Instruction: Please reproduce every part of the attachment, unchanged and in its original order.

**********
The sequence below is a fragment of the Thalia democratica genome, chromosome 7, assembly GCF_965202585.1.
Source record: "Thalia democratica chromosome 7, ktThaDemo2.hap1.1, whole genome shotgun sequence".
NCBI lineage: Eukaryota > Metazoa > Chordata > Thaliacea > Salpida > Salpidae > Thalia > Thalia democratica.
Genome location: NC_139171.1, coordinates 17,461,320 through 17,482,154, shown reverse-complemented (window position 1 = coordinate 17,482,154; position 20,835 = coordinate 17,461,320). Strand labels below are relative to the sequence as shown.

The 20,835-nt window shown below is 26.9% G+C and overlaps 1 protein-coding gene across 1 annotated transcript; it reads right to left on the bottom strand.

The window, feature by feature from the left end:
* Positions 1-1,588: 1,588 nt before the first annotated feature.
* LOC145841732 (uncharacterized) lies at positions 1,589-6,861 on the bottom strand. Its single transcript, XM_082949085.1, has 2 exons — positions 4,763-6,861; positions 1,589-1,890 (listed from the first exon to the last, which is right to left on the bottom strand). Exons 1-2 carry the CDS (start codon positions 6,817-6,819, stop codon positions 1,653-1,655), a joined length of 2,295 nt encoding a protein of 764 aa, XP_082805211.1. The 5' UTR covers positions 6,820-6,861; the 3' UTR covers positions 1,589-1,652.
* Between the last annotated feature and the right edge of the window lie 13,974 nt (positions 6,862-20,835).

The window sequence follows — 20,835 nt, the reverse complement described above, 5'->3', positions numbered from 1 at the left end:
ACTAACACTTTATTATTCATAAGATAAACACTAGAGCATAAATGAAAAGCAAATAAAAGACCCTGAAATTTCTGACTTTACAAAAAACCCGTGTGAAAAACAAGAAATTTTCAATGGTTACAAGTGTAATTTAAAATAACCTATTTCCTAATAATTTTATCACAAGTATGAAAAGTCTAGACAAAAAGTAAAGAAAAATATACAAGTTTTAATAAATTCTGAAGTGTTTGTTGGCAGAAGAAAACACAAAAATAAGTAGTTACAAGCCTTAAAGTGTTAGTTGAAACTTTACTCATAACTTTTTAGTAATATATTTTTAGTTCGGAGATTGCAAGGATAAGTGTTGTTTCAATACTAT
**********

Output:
The sequence below is a fragment of the Thalia democratica genome, chromosome 7, assembly GCF_965202585.1.
Source record: "Thalia democratica chromosome 7, ktThaDemo2.hap1.1, whole genome shotgun sequence".
NCBI lineage: Eukaryota > Metazoa > Chordata > Thaliacea > Salpida > Salpidae > Thalia > Thalia democratica.
Genome location: NC_139171.1, coordinates 17,461,320 through 17,482,154, shown reverse-complemented (window position 1 = coordinate 17,482,154; position 20,835 = coordinate 17,461,320). Strand labels below are relative to the sequence as shown.

The 20,835-nt window shown below is 26.9% G+C and overlaps 1 protein-coding gene across 1 annotated transcript; it reads right to left on the bottom strand.

The window, feature by feature from the left end:
* Positions 1-1,588: 1,588 nt before the first annotated feature.
* LOC145841732 (uncharacterized) lies at positions 1,589-6,861 on the bottom strand. Its single transcript, XM_082949085.1, has 2 exons — positions 4,763-6,861; positions 1,589-1,890 (listed from the first exon to the last, which is right to left on the bottom strand). Exons 1-2 carry the CDS (start codon positions 6,817-6,819, stop codon positions 1,653-1,655), a joined length of 2,295 nt encoding a protein of 764 aa, XP_082805211.1. The 5' UTR covers positions 6,820-6,861; the 3' UTR covers positions 1,589-1,652.
* Between the last annotated feature and the right edge of the window lie 13,974 nt (positions 6,862-20,835).

The window sequence follows — 20,835 nt, the reverse complement described above, 5'->3', positions numbered from 1 at the left end:
ACTAACACTTTATTATTCATAAGATAAACACTAGAGCATAAATGAAAAGCAAATAAAAGACCCTGAAATTTCTGACTTTACAAAAAACCCGTGTGAAAAACAAGAAATTTTCAATGGTTACAAGTGTAATTTAAAATAACCTATTTCCTAATAATTTTATCACAAGTATGAAAAGTCTAGACAAAAAGTAAAGAAAAATATACAAGTTTTAATAAATTCTGAAGTGTTTGTTGGCAGAAGAAAACACAAAAATAAGTAGTTACAAGCCTTAAAGTGTTAGTTGAAACTTTACTCATAACTTTTTAGTAATATATTTTTAGTTCGGAGATTGCAAGGATAAGTGTTGTTTCAATACTAT